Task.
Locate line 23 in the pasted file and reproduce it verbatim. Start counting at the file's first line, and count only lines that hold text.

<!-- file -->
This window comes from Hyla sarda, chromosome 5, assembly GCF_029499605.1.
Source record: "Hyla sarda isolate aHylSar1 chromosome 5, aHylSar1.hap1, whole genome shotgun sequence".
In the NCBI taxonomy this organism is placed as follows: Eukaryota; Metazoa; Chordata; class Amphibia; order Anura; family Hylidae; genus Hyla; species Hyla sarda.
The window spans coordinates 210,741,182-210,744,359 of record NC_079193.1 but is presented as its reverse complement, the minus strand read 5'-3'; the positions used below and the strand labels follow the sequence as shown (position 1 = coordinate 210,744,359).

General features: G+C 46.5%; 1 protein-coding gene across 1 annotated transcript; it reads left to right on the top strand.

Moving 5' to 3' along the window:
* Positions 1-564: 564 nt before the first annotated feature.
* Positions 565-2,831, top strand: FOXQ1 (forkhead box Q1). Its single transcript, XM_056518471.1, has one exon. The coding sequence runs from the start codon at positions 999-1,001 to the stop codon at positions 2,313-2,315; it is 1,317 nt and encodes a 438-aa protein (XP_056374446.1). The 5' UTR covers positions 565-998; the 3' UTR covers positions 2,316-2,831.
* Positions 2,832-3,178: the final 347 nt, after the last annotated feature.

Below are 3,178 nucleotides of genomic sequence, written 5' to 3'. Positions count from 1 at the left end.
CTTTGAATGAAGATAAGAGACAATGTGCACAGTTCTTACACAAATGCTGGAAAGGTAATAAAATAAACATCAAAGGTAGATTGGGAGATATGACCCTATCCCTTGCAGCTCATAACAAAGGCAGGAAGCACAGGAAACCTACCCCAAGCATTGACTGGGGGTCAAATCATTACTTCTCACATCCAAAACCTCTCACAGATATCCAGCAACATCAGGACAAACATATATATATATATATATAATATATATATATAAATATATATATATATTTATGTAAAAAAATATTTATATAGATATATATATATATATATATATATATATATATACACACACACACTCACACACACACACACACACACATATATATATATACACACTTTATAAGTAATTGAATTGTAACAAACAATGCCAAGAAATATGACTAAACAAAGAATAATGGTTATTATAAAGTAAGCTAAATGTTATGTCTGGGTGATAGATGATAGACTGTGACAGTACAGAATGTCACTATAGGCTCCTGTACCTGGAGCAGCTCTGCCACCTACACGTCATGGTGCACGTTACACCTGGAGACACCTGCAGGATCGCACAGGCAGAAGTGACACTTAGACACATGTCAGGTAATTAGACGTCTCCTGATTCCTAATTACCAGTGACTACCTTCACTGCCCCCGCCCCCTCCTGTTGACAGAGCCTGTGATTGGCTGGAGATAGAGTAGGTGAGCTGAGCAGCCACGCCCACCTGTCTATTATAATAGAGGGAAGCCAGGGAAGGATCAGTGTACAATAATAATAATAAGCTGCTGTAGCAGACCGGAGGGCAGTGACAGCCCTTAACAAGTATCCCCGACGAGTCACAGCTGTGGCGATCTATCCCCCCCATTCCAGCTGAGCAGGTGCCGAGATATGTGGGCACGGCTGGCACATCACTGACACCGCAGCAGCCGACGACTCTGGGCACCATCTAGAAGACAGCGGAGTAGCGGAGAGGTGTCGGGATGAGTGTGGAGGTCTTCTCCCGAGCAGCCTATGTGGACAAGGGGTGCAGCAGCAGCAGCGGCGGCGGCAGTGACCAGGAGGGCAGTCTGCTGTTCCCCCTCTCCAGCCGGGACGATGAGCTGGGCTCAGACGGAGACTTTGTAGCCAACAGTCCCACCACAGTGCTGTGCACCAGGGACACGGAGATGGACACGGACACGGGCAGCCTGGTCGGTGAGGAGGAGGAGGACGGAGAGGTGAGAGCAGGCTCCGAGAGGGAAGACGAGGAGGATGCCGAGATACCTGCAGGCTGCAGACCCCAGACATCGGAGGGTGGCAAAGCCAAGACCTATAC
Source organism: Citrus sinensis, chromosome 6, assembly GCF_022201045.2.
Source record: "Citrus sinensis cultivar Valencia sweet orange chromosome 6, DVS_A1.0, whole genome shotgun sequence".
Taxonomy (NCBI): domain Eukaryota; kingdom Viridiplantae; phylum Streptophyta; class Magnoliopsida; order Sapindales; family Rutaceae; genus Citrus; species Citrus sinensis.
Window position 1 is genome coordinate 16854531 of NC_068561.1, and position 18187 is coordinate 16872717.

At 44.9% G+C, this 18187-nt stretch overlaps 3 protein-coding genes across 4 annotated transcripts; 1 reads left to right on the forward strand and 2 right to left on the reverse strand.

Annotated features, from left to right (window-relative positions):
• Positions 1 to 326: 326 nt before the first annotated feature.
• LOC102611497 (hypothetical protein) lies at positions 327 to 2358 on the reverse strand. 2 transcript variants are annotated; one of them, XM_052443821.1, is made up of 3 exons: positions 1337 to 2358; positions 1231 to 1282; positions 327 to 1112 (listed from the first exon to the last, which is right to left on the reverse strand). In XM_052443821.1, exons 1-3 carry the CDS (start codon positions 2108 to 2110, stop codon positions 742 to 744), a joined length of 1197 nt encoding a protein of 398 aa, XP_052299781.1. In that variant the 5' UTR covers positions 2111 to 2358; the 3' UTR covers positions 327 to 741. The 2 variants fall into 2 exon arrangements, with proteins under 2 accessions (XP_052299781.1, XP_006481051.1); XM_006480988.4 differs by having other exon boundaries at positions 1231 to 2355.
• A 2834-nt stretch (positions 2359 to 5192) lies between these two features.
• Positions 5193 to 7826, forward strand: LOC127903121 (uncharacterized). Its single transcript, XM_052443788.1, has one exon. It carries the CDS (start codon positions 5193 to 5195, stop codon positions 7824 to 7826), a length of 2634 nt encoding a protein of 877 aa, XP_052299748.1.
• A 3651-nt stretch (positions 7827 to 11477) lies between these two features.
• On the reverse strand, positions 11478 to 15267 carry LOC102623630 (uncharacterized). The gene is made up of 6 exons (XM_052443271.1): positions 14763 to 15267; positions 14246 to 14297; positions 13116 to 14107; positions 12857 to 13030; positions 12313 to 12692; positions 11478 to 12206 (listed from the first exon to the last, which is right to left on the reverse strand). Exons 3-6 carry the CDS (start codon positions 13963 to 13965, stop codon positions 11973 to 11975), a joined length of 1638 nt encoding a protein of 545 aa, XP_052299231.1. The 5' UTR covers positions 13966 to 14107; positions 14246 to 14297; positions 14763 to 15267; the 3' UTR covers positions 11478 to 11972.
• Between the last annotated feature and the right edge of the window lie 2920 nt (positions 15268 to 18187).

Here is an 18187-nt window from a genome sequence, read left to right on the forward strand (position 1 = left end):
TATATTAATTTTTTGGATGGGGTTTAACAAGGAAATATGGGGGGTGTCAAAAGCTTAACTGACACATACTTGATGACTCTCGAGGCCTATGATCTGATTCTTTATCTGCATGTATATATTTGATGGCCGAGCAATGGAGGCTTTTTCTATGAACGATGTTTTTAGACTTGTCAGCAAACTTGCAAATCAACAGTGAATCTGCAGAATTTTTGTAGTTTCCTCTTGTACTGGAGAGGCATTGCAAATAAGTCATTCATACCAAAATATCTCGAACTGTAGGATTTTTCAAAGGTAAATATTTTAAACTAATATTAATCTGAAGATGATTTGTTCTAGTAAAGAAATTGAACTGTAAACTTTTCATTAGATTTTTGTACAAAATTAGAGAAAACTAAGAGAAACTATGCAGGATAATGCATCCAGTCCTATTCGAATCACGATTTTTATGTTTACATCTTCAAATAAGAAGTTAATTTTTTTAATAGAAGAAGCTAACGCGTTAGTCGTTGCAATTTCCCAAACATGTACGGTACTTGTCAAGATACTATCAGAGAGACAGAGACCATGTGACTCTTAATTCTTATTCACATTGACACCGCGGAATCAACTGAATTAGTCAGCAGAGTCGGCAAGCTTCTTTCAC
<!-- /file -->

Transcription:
• On the reverse strand, positions 11478 to 15267 carry LOC102623630 (uncharacterized). The gene is made up of 6 exons (XM_052443271.1): positions 14763 to 15267; positions 14246 to 14297; positions 13116 to 14107; positions 12857 to 13030; positions 12313 to 12692; positions 11478 to 12206 (listed from the first exon to the last, which is right to left on the reverse strand). Exons 3-6 carry the CDS (start codon positions 13963 to 13965, stop codon positions 11973 to 11975), a joined length of 1638 nt encoding a protein of 545 aa, XP_052299231.1. The 5' UTR covers positions 13966 to 14107; positions 14246 to 14297; positions 14763 to 15267; the 3' UTR covers positions 11478 to 11972.